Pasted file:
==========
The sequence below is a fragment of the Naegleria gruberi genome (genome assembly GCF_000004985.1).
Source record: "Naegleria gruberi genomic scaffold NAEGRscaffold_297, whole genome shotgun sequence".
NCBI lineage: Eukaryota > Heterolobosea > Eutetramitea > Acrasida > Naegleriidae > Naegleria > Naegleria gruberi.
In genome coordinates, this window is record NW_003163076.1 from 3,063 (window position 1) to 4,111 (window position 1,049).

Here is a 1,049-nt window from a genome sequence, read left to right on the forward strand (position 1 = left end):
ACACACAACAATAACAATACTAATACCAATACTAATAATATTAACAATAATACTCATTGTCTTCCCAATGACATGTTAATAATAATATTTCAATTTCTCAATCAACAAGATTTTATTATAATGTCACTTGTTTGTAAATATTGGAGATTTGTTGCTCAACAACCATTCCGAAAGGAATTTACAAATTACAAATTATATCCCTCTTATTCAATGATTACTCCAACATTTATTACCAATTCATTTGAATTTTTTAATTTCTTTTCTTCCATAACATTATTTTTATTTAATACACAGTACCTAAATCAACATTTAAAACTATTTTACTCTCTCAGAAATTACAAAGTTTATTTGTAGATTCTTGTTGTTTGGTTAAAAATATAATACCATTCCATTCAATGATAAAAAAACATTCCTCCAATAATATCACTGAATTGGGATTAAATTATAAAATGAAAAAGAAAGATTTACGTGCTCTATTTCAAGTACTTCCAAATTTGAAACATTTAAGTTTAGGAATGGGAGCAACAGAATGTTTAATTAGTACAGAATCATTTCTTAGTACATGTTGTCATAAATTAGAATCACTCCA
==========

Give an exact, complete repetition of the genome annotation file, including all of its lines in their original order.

The sequence below is a fragment of the Naegleria gruberi genome (genome assembly GCF_000004985.1).
Source record: "Naegleria gruberi genomic scaffold NAEGRscaffold_297, whole genome shotgun sequence".
NCBI lineage: Eukaryota > Heterolobosea > Eutetramitea > Acrasida > Naegleriidae > Naegleria > Naegleria gruberi.
In genome coordinates, this window is record NW_003163076.1 from 3,063 (window position 1) to 4,111 (window position 1,049).

Here is a 1,049-nt window from a genome sequence, read left to right on the forward strand (position 1 = left end):
ACACACAACAATAACAATACTAATACCAATACTAATAATATTAACAATAATACTCATTGTCTTCCCAATGACATGTTAATAATAATATTTCAATTTCTCAATCAACAAGATTTTATTATAATGTCACTTGTTTGTAAATATTGGAGATTTGTTGCTCAACAACCATTCCGAAAGGAATTTACAAATTACAAATTATATCCCTCTTATTCAATGATTACTCCAACATTTATTACCAATTCATTTGAATTTTTTAATTTCTTTTCTTCCATAACATTATTTTTATTTAATACACAGTACCTAAATCAACATTTAAAACTATTTTACTCTCTCAGAAATTACAAAGTTTATTTGTAGATTCTTGTTGTTTGGTTAAAAATATAATACCATTCCATTCAATGATAAAAAAACATTCCTCCAATAATATCACTGAATTGGGATTAAATTATAAAATGAAAAAGAAAGATTTACGTGCTCTATTTCAAGTACTTCCAAATTTGAAACATTTAAGTTTAGGAATGGGAGCAACAGAATGTTTAATTAGTACAGAATCATTTCTTAGTACATGTTGTCATAAATTAGAATCACTCCA